Three steps to robust security

Tom Gillis, head of Cisco’s Security Business Group, shares his top tips for detecting, preventing, and remediating security threats.
Tom Gillis and Cisco Hypershield

Cybersecurity has never been easy. But today’s threat landscape is beyond anything we could have imagined even a few years ago.

The good news is that organizations can fight back decisively — if they implement the right defenses and strategies.

We spoke with Tom Gillis, senior vice president and general manager of the Cisco Security Business Group (SBG), for his top three tips to creating a resilient security posture.

As Gillis stresses, his suggestions are not radically new concepts. What is radically new is how Cisco uplevels their effectiveness with AI-driven solutions that are easier to implement and maintain, while offering the most advanced detection and automated responses.  

Update Zero Trust Network Access

Ever since cybercriminals figured out that it’s easier to log in than break in, identity-related attacks have been on the rise. Zero Trust and least-privileged policies are a common way to fight back. By limiting users to only the data and apps they need to do their jobs it lessens the damage from a breach. As Gillis explains, “The idea is that the salespeople can access sales applications, the IT people can access IT applications, but you probably don’t want salespeople getting into IT apps.”

That may sound simple, but with thousands of apps, multiple firewalls, “app connectors,” and highly distributed users, it’s not. But Cisco has a comprehensive, platform-based solution.

“Cisco solves this problem uniquely by combining our proven widely deployed traditional VPN with modern Zero Trust into one integrated solution we call Cisco Secure Access,“ Gillis explained. “It allows you to deliver a great end-user experience on Day One.”

“Whether I'm going to one of those legacy apps that needs VPN support,” he continued, “or a more modern app that can fit into that least-privileged framework, Cisco handles all of that. All the user knows is that it works.”

“The icing on the cake,” Gillis believes, is Cisco ThousandEyes. It can pinpoint the source of a problem, whether it’s the broadband provider, a cloud-based app, or even your own laptop.

“We deliver that great end-user experience and we measure it,” Gillis said. “So, we've integrated ThousandEyes, which is our network monitoring capability into this solution so that if the user experience isn’t great, we can tell you exactly why.”

Protect your apps with AI

As with user identity, bad actors will exploit a compromised app or connected machine rather than hack directly into a network. So, Zero Trust must extend beyond humans and into the data center.

As Gillis explains, segmentation is a foundational strategy for defining the ways in which an application can communicate. That limits hackers’ access once they get into a particular app.

Again, it’s not as simple as it sounds. Event-driven applications can respond to normal business changes in unpredictable ways. So, it’s difficult to determine when one is truly acting in nefarious ways.

Cisco has good news.

“With Cisco's new Hypershield technology,” Gillis said, “we use the power of AI to deeply understand what an application is doing and how it's operating so that we can predict which policies should be put in place to prevent that application from doing something that it never should.”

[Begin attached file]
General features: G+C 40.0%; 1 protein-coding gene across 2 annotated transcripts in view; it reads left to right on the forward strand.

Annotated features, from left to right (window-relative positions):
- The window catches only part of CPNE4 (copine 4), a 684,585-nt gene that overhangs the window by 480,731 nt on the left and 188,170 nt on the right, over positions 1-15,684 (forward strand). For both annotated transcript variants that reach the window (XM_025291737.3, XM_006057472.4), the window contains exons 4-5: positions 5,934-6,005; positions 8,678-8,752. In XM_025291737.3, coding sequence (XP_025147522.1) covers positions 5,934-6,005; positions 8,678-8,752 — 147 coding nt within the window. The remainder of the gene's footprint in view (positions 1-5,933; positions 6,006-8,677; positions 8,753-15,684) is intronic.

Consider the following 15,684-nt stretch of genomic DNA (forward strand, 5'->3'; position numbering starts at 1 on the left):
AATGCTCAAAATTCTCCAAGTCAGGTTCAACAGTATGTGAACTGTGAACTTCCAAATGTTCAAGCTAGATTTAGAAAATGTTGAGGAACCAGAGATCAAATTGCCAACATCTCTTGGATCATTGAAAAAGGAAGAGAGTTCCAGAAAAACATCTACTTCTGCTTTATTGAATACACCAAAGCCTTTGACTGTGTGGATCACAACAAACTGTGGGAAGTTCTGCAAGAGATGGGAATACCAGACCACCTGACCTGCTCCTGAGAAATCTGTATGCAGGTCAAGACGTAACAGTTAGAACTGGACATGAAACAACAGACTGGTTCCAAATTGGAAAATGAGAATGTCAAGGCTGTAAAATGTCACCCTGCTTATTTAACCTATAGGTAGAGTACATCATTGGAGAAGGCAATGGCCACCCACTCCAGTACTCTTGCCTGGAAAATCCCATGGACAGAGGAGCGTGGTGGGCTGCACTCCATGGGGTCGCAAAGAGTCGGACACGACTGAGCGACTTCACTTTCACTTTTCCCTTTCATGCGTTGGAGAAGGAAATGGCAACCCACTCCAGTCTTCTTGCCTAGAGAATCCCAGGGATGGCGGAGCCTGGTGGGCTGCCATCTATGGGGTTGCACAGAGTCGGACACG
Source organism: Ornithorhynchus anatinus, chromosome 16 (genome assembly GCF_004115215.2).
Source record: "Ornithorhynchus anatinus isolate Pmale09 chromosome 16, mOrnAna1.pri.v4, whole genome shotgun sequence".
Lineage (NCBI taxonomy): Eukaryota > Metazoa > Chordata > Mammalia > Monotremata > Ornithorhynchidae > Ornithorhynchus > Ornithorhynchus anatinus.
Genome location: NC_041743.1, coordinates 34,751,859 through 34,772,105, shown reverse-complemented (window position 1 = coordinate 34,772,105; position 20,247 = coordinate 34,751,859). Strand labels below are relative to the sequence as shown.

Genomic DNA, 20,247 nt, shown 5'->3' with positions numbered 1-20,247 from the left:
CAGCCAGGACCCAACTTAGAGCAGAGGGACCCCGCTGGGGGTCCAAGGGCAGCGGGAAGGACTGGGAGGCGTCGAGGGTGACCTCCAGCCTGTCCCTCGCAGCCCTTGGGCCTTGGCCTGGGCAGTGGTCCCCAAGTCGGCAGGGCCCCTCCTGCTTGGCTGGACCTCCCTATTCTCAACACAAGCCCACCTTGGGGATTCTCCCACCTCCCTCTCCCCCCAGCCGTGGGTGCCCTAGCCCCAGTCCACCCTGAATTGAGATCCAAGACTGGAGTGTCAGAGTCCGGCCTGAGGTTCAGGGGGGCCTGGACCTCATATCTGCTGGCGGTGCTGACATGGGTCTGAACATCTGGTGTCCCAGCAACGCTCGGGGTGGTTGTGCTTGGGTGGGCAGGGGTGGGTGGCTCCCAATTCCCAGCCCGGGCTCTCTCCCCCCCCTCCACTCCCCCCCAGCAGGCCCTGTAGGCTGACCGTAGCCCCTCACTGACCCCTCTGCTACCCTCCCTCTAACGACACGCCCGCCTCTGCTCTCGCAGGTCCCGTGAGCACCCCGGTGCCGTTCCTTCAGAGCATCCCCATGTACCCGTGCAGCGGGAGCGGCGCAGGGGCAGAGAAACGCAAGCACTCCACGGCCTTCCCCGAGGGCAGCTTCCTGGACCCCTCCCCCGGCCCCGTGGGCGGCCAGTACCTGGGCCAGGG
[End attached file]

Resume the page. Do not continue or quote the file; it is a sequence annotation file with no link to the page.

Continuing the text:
Beyond segmentation, Cisco Hypershield adds application-level vulnerability management. It’s a highly automated, AI-driven capability to protect your apps, know which ones need patches, and isolate them if compromised.

“To stop against the modern attacks we're seeing,” Gillis added, “you need to understand the application and the vulnerabilities that reside within the application. This is a unique capability of Cisco Hypershield. We have the ability to put an enforcement point almost everywhere. We can put a little tiny baby enforcement point right close to the application, and we understand those vulnerabilities and we apply what's called a compensating control that can shield those vulnerabilities while the app team is working at patching and updating the application.”

Uplevel analytics

As we’ve seen, attackers are faking their way into networks by mimicking legitimate users and apps. So, analytics that tell friend from foe are another essential line of defense.

Gillis cites Cisco XDR (extended detection and response) as a great starting point.

“Cisco XDR is an analytic engine that draws telemetry from our user-protection suite and sees all that user activity,” he said. “And our cloud-protection suite, which is protecting those apps either in private clouds or public clouds, pulls that telemetry together in near real time and identifies things like ransomware at the very early stages of an attack. It then provides a path to automate the recovery from ransomware. It's a unique and innovative solution that leverages the infrastructure that Cisco has already put in place.”

Cisco’s acquisition of Splunk will supercharge these already formidable capabilities, creating a transformative combination of networking, security, observability, and AI.

“The Splunk platform and enterprise security capabilities that sit on top of it are by far the most sophisticated security analytics systems on the market today,” Gillis said. “It has the ability to do security analytics regardless of where your data is living. So, it will work on-prem. It'll work on Cloud A, it'll work on cloud B, and it ties it all together with Splunk's unique federated search capability.”

Given these three core capabilities — and all that Cisco and now Splunk add to them — any company can excel at security.

“Whether going from infrastructure to highly automated analytics with security XDR or to more powerful analytics platforms like Splunk,” Gillis concluded, “Cisco brings it all together.”